The idea for this blog was born out of selfishness: I wanted to understand myself better.
I’d say my mind is pretty busy and my feelings are pretty deep (I’m a Pisces, after all). Lately, I’ve been thinking a lot about myself – who I am, what I believe, what I do (yada yada yada). Then I started thinking about how these things came to be.
I wondered: What has tempered my personality and sculpted my life? Myriad factors, no doubt; but one thing kept coming up – music.
I started to get really curious about how music affects me.
Of course, I value music. I am a musician, after all. But…
- How did it all start? It’s a long story.
- Is there any interplay with other facets of my identity? Oh yeah.
- What does being introverted have to do with it? A lot, maybe.
- A woman? Surely something.
- Why did I choose bass? I have some theories.
- Did music affect my decision to go into social work? You know what? I think so.
- How does being a social worker affect my writing, playing, or performing? Hmm.
The interplay started to overwhelm me, but it also intrigued me.
I started to think that there must be something about music and being a musician that integrally affects one’s life. Maybe music is the center spoke on a wheel that – for musical people – everything else revolves around (consciously or not). Maybe musical people see through a painted glass that colors all of their perceptions.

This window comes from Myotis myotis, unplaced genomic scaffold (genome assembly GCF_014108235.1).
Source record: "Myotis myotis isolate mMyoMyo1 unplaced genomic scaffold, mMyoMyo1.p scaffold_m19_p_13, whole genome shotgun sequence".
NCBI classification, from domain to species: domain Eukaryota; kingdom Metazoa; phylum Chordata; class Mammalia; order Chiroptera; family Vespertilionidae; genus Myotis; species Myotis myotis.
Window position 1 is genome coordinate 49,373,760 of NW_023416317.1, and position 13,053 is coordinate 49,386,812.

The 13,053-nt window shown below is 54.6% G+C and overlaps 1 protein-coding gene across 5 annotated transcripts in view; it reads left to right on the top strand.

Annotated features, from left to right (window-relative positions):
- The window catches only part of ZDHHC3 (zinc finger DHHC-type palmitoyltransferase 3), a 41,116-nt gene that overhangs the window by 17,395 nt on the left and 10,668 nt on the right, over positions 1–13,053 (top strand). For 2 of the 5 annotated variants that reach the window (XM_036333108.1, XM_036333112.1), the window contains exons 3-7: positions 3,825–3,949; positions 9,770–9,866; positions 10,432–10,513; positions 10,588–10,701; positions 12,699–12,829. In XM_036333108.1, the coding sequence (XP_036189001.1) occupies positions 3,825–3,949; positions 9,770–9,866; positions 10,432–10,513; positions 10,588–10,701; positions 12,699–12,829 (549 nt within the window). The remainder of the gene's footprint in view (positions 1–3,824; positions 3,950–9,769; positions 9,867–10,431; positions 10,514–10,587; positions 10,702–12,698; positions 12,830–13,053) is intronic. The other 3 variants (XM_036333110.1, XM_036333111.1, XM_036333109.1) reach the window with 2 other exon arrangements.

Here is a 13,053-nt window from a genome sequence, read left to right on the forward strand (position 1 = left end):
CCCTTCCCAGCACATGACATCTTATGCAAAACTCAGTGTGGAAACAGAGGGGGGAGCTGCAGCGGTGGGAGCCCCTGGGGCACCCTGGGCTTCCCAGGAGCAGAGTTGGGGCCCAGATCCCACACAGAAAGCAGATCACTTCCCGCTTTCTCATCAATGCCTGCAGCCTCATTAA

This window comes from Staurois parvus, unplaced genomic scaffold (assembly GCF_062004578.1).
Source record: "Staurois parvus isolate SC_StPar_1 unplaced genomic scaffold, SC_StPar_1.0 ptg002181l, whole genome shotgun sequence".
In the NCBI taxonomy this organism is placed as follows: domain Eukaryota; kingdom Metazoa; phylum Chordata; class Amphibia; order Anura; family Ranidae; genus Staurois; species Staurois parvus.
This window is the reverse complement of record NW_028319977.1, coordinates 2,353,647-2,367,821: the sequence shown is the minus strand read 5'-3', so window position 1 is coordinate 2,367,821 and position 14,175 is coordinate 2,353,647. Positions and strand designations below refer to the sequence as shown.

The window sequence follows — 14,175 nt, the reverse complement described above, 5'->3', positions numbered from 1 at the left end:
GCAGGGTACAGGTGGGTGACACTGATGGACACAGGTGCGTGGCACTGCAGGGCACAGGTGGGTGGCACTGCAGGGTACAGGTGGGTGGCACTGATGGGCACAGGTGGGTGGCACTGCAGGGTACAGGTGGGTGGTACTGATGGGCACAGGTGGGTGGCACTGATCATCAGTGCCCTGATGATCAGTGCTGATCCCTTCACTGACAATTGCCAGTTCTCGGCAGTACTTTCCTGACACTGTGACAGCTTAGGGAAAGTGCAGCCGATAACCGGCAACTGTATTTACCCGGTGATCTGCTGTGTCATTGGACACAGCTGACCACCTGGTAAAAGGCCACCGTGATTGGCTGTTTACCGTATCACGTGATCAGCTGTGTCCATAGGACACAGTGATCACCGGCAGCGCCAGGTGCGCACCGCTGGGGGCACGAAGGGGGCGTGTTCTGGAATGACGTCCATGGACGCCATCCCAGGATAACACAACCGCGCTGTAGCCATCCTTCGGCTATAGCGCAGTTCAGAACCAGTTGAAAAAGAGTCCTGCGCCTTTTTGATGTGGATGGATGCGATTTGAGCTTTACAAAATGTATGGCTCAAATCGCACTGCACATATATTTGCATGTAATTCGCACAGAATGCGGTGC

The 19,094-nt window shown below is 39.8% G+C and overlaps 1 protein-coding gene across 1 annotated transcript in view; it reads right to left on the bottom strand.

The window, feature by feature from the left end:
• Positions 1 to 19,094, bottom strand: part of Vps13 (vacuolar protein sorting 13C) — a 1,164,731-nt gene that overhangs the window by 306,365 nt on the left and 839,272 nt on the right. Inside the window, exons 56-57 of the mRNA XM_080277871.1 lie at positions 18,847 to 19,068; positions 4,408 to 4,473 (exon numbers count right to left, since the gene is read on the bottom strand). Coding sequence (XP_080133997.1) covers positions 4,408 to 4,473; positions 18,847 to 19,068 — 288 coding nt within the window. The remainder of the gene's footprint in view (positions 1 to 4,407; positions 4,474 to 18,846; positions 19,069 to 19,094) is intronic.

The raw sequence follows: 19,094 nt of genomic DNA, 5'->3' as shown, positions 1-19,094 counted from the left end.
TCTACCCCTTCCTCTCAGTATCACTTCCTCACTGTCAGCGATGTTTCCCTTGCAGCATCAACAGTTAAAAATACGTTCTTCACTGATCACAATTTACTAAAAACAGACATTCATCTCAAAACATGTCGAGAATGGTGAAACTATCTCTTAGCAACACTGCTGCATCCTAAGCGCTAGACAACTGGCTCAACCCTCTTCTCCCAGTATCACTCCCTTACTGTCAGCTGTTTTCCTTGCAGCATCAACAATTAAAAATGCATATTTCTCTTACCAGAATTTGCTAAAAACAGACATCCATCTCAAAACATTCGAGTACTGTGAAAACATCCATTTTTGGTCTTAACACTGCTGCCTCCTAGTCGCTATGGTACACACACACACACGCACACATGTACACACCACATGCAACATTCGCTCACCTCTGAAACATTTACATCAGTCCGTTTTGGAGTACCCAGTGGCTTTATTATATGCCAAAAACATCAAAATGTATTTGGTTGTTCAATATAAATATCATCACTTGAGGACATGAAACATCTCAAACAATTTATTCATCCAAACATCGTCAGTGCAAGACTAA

Now, I’m not saying that musicians are special. I reject the idea that anyone is special. Yet, I do think that there are things that make people unique and those are worth investigating for what they (and the exploration of them) can offer the world.
I know I’m not the only musician who is integrally affected by music and thinks about these connections. That thought transformed my selfish start into quiet questioning, and from there into a quest for connection. The belief that other musicians have the answers, or at least pieces of the puzzle, is empowering.
Music and matters of the mind – thoughts, ideas, and emotions – are among my most significant interests. I want to know more about how other musicians think about these things, too. There will be a lot of validating similarities and there will be some illuminating differences. All in all, a worthwhile and interesting endeavor. As a social worker, I’m always thinking about matters of the mind and am in a good position to offer support and resources around these matters.
I’m eager to learn more from other like-minded musicians and share what I learn through interviews, photographs, playlists, surveys, resources, and community. In the first few months, Of Music and Mind will focus on:
- the intersection of music, musicianship, and depression
- the connection between being a musician and a highly sensitive person
- and the healing power of music
Check out new Of Music and Mind content on (most) Mondays.
Let’s get to know ourselves. Let me know what matters of the mind you’re most interested in learning more about by leaving a comment or contacting me.